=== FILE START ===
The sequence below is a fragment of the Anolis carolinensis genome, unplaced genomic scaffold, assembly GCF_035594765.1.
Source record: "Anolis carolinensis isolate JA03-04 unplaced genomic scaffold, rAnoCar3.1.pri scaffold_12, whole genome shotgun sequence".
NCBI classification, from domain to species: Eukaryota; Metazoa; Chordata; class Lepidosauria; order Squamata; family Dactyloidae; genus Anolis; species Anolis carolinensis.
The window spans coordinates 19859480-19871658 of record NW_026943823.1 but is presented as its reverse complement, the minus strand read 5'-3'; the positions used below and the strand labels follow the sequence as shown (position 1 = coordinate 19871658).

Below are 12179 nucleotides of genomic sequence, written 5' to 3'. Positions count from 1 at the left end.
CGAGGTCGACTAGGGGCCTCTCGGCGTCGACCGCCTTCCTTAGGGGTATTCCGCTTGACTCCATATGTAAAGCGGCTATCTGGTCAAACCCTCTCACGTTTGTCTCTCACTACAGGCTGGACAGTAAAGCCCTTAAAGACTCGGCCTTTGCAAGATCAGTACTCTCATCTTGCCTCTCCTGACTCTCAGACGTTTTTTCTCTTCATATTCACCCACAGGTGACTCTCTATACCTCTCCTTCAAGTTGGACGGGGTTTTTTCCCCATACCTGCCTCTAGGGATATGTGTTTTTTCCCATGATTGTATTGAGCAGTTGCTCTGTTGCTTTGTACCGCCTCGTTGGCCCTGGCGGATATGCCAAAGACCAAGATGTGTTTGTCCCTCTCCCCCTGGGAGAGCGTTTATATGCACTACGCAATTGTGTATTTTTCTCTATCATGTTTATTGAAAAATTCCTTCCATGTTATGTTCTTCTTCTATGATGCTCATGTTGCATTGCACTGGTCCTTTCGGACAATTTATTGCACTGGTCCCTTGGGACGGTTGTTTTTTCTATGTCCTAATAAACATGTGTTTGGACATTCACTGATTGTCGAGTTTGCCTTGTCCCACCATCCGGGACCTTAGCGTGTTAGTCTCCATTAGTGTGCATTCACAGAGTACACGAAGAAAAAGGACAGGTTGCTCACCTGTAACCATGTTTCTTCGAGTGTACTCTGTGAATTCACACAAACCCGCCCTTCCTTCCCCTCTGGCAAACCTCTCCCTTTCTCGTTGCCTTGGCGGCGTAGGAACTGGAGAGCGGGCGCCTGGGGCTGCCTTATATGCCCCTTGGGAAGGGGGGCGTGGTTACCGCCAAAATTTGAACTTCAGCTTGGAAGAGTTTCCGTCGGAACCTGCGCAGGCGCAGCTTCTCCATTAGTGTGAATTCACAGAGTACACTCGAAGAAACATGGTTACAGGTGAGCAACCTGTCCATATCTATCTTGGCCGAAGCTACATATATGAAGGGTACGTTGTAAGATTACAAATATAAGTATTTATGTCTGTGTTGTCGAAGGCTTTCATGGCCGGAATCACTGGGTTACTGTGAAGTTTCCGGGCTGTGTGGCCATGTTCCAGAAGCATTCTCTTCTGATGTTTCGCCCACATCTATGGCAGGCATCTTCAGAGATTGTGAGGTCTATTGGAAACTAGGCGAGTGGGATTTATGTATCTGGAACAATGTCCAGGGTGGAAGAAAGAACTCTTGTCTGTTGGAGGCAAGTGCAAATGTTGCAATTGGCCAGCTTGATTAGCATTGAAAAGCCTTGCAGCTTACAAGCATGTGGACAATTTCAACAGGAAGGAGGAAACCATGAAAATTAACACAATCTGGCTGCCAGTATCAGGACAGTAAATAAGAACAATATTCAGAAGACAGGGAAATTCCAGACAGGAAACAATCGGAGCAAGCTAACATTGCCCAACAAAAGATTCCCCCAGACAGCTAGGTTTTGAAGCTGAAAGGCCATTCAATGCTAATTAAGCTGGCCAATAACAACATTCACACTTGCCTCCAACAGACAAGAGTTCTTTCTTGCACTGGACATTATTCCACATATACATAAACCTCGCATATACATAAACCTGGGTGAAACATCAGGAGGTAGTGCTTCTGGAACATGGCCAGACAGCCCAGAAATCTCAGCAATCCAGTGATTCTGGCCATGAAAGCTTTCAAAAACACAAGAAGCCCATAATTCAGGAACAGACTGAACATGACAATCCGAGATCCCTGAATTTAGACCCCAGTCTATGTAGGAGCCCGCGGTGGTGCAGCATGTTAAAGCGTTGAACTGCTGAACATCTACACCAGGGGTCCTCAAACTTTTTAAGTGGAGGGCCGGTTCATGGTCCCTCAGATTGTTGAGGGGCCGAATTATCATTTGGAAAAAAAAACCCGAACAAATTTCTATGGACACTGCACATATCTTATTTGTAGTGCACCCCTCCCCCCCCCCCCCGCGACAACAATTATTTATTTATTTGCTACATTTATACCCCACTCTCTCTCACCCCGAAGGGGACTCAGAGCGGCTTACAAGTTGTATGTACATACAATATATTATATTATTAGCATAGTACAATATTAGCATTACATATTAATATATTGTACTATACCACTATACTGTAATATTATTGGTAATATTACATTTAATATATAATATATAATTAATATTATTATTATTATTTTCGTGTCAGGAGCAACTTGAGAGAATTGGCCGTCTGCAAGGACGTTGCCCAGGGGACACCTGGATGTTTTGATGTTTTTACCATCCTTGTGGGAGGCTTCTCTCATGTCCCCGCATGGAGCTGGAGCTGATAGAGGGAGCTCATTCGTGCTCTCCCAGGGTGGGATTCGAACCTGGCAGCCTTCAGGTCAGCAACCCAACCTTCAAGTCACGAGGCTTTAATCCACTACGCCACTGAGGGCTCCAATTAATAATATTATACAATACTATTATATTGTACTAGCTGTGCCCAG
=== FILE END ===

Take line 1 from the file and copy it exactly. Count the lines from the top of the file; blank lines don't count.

The sequence below is a fragment of the Anolis carolinensis genome, unplaced genomic scaffold, assembly GCF_035594765.1.